The Present Status of Book of Mormon Archaeology, Part IV: Minor Correspondences

Title

The Present Status of Book of Mormon Archaeology, Part IV: Minor Correspondences

Magazine

Millennial Star

Publication Type

Magazine Article

Year of Publication

1952

Authors

Pagination

293–297, 304

Date Published

December 1952

Volume

114

Issue Number

12

Terms of use

Items in the BMC Archive are made publicly available for non-commercial, private use. Inclusion within the BMC Archive does not imply endorsement. Items do not represent the official views of The Church of Jesus Christ of Latter-day Saints or of Book of Mormon Central.

Bibliographic Citation

Christensen, Ross T. "The Present Status of Book of Mormon Archaeology, Part IV: Minor Correspondences", Millennial Star, Vol. 114. no. 12 1952:293–297, 304.

Abstract

Christensen defines Book of Mormon archaeology as “that branch of general archaeology which studies the discoveries . . . [for] every fact which throws light upon the Book of Mormon.” It can be expected both to elucidate the scripture and to confirm it. Using the study of the Bible through archaeology as a model, he lays out a logic and methods for doing so, notably by establishing “major” and “minor” correspondences. Major correspondences consist of geographical and chronological frameworks in the real (New) world that compare adequately with what the Book of Mormon says. Minor correspondences consider specific cultural elements such as the use of iron, the wheel, the horse, etc. Ultimately it should be possible to test “the historical claims” of the Book of Mormon by archaeology. The status thus far is reviewed in this series and the interim conclusion is reached that “in large part the Book of Mormon is vindicated by archaeological science; but many points still remain . . . to challenge us.” The fourth and final part discusses minor correspondences.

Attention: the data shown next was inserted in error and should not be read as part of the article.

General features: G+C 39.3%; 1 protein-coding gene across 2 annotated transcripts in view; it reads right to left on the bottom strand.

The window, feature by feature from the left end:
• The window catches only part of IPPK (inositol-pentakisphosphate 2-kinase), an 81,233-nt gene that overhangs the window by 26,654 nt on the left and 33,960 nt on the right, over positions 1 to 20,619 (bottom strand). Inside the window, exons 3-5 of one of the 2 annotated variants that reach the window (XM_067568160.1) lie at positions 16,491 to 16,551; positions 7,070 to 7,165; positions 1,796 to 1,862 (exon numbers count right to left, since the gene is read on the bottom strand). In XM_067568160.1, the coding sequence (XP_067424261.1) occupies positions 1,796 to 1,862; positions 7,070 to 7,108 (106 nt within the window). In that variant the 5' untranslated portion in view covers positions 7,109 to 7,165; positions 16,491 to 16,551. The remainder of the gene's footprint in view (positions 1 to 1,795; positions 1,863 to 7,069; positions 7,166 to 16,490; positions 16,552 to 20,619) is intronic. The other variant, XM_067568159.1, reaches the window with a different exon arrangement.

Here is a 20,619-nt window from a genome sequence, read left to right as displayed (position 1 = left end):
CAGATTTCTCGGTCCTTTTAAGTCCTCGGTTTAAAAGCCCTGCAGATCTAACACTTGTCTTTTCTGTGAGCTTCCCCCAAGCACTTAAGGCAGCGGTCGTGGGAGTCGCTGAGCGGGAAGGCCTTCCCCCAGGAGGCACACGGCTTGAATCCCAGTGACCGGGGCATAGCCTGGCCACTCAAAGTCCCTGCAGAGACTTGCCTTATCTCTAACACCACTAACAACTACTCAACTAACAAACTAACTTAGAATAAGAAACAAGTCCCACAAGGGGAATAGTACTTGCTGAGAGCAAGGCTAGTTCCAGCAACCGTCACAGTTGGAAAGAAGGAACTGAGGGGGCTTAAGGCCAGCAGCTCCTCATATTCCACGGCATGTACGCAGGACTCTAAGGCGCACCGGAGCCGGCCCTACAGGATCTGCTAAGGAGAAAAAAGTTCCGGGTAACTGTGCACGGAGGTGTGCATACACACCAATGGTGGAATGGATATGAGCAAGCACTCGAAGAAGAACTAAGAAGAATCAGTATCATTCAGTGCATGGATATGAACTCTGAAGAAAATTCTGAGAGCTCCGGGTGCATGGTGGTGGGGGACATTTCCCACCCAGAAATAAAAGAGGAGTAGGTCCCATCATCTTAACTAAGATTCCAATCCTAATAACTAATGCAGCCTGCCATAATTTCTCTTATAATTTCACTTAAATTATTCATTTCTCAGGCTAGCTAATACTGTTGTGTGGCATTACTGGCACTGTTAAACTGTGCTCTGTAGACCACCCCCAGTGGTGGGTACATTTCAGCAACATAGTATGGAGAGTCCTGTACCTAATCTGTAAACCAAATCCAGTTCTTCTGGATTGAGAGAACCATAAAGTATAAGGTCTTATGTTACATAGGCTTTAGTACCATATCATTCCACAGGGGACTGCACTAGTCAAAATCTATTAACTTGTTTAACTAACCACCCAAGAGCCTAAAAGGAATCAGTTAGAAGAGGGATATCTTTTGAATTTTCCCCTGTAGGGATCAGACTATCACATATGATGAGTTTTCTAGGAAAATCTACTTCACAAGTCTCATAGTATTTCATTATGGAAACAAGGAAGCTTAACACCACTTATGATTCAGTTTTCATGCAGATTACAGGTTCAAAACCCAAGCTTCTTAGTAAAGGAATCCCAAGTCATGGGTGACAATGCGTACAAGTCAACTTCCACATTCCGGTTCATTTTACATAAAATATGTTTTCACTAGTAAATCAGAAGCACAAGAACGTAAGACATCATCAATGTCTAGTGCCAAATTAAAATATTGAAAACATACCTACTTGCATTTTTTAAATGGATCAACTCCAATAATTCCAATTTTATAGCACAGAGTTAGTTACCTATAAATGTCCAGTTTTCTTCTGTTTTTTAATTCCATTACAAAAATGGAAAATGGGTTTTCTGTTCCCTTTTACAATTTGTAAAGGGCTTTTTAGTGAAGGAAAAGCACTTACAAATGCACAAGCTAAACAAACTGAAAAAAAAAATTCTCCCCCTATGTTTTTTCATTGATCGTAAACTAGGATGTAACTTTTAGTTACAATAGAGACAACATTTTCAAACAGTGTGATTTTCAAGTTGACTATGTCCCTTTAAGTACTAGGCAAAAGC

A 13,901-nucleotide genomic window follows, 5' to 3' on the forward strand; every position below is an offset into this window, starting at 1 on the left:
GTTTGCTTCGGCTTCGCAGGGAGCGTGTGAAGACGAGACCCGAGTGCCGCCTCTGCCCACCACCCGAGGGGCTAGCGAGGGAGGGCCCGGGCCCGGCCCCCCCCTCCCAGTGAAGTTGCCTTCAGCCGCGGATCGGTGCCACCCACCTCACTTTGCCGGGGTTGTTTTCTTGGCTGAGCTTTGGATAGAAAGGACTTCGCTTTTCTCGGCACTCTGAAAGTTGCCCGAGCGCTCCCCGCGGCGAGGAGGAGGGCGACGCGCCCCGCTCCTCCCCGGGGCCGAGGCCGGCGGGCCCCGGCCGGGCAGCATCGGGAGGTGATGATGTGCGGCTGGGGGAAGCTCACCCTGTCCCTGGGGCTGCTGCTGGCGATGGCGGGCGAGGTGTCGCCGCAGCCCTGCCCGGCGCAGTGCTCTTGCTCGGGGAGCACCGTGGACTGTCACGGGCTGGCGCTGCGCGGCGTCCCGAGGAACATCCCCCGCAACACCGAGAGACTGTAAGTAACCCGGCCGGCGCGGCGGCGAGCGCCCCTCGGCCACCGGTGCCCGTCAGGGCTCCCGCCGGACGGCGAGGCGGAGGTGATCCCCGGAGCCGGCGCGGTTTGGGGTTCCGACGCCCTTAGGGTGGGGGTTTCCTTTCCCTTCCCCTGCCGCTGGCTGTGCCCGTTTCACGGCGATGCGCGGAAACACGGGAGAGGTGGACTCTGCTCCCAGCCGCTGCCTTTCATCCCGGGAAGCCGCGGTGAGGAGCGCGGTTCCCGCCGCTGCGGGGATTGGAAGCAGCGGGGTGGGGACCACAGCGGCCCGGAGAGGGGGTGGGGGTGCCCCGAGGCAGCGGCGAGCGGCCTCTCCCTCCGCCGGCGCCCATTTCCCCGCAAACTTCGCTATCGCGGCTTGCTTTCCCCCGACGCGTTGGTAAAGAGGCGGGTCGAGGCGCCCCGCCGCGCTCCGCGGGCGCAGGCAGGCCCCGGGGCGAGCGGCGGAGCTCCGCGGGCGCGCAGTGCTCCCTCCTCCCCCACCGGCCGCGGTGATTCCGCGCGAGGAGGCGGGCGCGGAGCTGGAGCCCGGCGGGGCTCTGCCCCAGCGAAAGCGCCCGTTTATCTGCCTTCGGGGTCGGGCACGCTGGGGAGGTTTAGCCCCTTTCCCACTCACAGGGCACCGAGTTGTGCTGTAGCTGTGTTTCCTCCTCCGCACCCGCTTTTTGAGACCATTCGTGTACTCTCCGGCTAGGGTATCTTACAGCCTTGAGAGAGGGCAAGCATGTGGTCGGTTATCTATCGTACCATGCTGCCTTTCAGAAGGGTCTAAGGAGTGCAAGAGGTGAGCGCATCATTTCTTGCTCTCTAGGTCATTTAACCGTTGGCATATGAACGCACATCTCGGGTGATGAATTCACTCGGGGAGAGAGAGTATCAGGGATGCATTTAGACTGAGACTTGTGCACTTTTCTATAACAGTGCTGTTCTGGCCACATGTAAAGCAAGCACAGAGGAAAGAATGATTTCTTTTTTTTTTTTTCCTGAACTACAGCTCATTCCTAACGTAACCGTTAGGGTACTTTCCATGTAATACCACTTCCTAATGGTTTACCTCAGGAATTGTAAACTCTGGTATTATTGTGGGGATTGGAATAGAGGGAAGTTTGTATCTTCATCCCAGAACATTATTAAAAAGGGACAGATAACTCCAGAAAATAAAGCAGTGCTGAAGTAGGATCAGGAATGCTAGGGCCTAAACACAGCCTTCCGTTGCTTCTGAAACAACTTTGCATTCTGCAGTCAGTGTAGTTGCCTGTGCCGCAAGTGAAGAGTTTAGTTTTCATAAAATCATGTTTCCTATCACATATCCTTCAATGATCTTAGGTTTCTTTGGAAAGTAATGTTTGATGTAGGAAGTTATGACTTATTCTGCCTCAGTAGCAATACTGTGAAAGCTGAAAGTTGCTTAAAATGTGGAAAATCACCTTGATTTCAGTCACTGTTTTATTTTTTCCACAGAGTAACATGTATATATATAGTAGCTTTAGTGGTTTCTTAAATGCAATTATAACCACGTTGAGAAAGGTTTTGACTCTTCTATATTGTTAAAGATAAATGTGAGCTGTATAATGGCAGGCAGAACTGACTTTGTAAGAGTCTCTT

Archaeology
Horses
External Evidence
Wheels
Iron
Book of Mormon Historicity

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